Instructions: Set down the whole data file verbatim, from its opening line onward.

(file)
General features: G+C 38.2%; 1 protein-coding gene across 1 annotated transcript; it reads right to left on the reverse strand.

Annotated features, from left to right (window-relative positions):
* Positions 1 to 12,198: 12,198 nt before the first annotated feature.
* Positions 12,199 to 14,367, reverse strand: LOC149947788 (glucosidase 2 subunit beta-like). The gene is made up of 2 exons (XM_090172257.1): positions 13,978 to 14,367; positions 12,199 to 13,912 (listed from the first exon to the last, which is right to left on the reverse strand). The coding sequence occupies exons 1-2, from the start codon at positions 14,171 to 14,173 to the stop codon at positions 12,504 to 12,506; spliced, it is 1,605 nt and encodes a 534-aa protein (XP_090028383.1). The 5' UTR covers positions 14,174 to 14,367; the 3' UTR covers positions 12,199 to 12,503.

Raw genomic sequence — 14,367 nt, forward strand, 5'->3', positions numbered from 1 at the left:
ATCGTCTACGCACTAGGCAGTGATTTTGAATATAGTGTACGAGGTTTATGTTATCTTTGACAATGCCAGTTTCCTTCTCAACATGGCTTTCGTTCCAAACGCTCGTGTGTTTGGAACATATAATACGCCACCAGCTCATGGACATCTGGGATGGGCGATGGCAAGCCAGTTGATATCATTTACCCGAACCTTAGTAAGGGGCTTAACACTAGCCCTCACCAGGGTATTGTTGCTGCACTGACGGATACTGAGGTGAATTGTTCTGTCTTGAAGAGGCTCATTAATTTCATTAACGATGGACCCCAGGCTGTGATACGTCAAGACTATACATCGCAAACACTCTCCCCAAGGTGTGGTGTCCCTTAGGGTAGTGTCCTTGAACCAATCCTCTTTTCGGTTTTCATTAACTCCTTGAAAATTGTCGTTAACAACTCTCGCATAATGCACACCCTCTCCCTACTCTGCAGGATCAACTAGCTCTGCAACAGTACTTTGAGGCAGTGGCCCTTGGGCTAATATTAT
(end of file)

General features: G+C 38.2%; 1 protein-coding gene across 1 annotated transcript; it reads right to left on the reverse strand.

Annotated features, from left to right (window-relative positions):
* Positions 1 to 12,198: 12,198 nt before the first annotated feature.
* Positions 12,199 to 14,367, reverse strand: LOC149947788 (glucosidase 2 subunit beta-like). The gene is made up of 2 exons (XM_090172257.1): positions 13,978 to 14,367; positions 12,199 to 13,912 (listed from the first exon to the last, which is right to left on the reverse strand). The coding sequence occupies exons 1-2, from the start codon at positions 14,171 to 14,173 to the stop codon at positions 12,504 to 12,506; spliced, it is 1,605 nt and encodes a 534-aa protein (XP_090028383.1). The 5' UTR covers positions 14,174 to 14,367; the 3' UTR covers positions 12,199 to 12,503.

Raw genomic sequence — 14,367 nt, forward strand, 5'->3', positions numbered from 1 at the left:
ATCGTCTACGCACTAGGCAGTGATTTTGAATATAGTGTACGAGGTTTATGTTATCTTTGACAATGCCAGTTTCCTTCTCAACATGGCTTTCGTTCCAAACGCTCGTGTGTTTGGAACATATAATACGCCACCAGCTCATGGACATCTGGGATGGGCGATGGCAAGCCAGTTGATATCATTTACCCGAACCTTAGTAAGGGGCTTAACACTAGCCCTCACCAGGGTATTGTTGCTGCACTGACGGATACTGAGGTGAATTGTTCTGTCTTGAAGAGGCTCATTAATTTCATTAACGATGGACCCCAGGCTGTGATACGTCAAGACTATACATCGCAAACACTCTCCCCAAGGTGTGGTGTCCCTTAGGGTAGTGTCCTTGAACCAATCCTCTTTTCGGTTTTCATTAACTCCTTGAAAATTGTCGTTAACAACTCTCGCATAATGCACACCCTCTCCCTACTCTGCAGGATCAACTAGCTCTGCAACAGTACTTTGAGGCAGTGGCCCTTGGGCTAATATTAT